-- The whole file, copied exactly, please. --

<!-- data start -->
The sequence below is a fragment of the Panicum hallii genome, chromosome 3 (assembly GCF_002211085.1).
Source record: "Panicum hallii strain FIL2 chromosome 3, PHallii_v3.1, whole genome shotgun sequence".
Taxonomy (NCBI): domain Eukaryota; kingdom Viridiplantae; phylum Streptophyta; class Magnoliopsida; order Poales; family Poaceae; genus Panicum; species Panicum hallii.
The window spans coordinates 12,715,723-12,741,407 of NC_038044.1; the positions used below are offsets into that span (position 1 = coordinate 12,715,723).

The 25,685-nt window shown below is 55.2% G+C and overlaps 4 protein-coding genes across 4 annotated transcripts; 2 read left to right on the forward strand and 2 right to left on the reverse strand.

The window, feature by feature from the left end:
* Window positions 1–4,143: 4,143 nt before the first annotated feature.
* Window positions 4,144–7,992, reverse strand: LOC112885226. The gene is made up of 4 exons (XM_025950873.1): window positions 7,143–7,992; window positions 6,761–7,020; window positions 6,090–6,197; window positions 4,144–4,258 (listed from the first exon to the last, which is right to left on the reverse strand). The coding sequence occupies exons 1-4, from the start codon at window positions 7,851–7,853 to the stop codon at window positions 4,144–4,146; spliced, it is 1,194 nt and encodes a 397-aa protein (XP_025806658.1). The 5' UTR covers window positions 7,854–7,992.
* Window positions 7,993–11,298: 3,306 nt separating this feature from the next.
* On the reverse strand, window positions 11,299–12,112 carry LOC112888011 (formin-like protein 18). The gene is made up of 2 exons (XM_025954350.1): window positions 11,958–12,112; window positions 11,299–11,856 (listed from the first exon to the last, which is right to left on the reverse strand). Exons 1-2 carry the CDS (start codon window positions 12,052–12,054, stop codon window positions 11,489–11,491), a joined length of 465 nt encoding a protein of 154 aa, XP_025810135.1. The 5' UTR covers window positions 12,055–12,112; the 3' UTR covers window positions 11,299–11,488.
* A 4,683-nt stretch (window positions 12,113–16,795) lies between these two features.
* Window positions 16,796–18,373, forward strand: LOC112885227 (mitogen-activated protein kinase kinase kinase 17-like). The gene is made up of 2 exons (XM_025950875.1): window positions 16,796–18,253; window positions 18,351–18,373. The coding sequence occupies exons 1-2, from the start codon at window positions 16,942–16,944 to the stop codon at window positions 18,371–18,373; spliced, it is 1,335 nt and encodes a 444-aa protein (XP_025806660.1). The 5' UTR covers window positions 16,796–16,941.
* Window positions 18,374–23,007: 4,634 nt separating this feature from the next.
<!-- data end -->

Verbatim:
The sequence below is a fragment of the Panicum hallii genome, chromosome 3 (assembly GCF_002211085.1).
Source record: "Panicum hallii strain FIL2 chromosome 3, PHallii_v3.1, whole genome shotgun sequence".
Taxonomy (NCBI): domain Eukaryota; kingdom Viridiplantae; phylum Streptophyta; class Magnoliopsida; order Poales; family Poaceae; genus Panicum; species Panicum hallii.
The window spans coordinates 12,715,723-12,741,407 of NC_038044.1; the positions used below are offsets into that span (position 1 = coordinate 12,715,723).

The 25,685-nt window shown below is 55.2% G+C and overlaps 4 protein-coding genes across 4 annotated transcripts; 2 read left to right on the forward strand and 2 right to left on the reverse strand.

The window, feature by feature from the left end:
* Window positions 1–4,143: 4,143 nt before the first annotated feature.
* Window positions 4,144–7,992, reverse strand: LOC112885226. The gene is made up of 4 exons (XM_025950873.1): window positions 7,143–7,992; window positions 6,761–7,020; window positions 6,090–6,197; window positions 4,144–4,258 (listed from the first exon to the last, which is right to left on the reverse strand). The coding sequence occupies exons 1-4, from the start codon at window positions 7,851–7,853 to the stop codon at window positions 4,144–4,146; spliced, it is 1,194 nt and encodes a 397-aa protein (XP_025806658.1). The 5' UTR covers window positions 7,854–7,992.
* Window positions 7,993–11,298: 3,306 nt separating this feature from the next.
* On the reverse strand, window positions 11,299–12,112 carry LOC112888011 (formin-like protein 18). The gene is made up of 2 exons (XM_025954350.1): window positions 11,958–12,112; window positions 11,299–11,856 (listed from the first exon to the last, which is right to left on the reverse strand). Exons 1-2 carry the CDS (start codon window positions 12,052–12,054, stop codon window positions 11,489–11,491), a joined length of 465 nt encoding a protein of 154 aa, XP_025810135.1. The 5' UTR covers window positions 12,055–12,112; the 3' UTR covers window positions 11,299–11,488.
* A 4,683-nt stretch (window positions 12,113–16,795) lies between these two features.
* Window positions 16,796–18,373, forward strand: LOC112885227 (mitogen-activated protein kinase kinase kinase 17-like). The gene is made up of 2 exons (XM_025950875.1): window positions 16,796–18,253; window positions 18,351–18,373. The coding sequence occupies exons 1-2, from the start codon at window positions 16,942–16,944 to the stop codon at window positions 18,371–18,373; spliced, it is 1,335 nt and encodes a 444-aa protein (XP_025806660.1). The 5' UTR covers window positions 16,796–16,941.
* Window positions 18,374–23,007: 4,634 nt separating this feature from the next.